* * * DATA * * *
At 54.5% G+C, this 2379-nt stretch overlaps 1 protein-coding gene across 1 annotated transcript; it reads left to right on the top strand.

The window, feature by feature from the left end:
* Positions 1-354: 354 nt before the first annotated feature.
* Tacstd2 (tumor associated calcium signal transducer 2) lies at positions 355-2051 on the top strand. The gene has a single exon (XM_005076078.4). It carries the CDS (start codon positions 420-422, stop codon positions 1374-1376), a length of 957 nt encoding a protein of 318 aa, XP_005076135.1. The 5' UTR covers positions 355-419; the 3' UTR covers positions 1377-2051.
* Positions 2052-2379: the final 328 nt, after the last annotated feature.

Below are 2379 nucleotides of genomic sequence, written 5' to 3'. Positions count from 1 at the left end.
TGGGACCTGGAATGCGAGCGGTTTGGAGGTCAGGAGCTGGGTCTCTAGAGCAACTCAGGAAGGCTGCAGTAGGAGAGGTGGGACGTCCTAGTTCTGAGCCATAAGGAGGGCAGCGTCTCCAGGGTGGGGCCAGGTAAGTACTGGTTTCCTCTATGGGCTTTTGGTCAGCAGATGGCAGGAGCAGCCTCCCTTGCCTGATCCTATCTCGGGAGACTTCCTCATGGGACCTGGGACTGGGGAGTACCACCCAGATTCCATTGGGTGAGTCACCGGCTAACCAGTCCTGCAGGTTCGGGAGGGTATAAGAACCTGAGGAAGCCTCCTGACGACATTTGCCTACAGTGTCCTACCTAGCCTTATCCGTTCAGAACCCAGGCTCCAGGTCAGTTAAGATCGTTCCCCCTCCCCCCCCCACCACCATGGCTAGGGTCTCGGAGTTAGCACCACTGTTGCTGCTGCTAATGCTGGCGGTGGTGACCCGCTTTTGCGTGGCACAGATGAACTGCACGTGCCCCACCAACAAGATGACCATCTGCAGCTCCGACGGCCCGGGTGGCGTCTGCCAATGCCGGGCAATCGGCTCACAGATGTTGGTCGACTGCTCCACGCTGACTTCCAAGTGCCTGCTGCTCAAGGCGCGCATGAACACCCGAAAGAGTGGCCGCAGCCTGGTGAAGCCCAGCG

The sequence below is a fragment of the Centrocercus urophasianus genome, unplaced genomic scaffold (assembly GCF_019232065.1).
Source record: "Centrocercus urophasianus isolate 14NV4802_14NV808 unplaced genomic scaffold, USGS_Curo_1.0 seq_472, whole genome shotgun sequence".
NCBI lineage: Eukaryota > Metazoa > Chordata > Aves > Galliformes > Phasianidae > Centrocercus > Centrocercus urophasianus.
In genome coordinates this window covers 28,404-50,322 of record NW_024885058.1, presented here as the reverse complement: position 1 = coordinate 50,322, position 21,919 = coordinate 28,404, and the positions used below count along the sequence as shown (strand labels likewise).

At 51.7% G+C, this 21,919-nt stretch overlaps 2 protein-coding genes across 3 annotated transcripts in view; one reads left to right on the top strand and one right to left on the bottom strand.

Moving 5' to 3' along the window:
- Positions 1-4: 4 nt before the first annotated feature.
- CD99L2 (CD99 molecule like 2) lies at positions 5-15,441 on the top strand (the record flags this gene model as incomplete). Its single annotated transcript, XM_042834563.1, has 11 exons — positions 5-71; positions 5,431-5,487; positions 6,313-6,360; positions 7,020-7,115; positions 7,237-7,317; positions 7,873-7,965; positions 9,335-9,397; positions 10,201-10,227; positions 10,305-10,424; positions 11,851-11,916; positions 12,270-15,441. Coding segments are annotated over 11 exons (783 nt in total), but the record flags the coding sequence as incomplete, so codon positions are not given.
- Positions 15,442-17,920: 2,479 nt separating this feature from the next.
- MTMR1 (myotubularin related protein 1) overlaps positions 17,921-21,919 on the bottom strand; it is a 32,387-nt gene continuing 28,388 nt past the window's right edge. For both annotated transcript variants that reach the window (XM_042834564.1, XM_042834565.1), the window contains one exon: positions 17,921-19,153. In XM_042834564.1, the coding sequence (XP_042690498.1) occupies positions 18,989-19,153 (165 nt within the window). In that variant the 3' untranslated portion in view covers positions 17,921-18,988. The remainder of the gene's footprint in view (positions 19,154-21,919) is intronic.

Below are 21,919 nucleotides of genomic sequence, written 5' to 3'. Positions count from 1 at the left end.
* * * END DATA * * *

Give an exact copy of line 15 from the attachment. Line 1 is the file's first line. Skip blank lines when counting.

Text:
- CD99L2 (CD99 molecule like 2) lies at positions 5-15,441 on the top strand (the record flags this gene model as incomplete). Its single annotated transcript, XM_042834563.1, has 11 exons — positions 5-71; positions 5,431-5,487; positions 6,313-6,360; positions 7,020-7,115; positions 7,237-7,317; positions 7,873-7,965; positions 9,335-9,397; positions 10,201-10,227; positions 10,305-10,424; positions 11,851-11,916; positions 12,270-15,441. Coding segments are annotated over 11 exons (783 nt in total), but the record flags the coding sequence as incomplete, so codon positions are not given.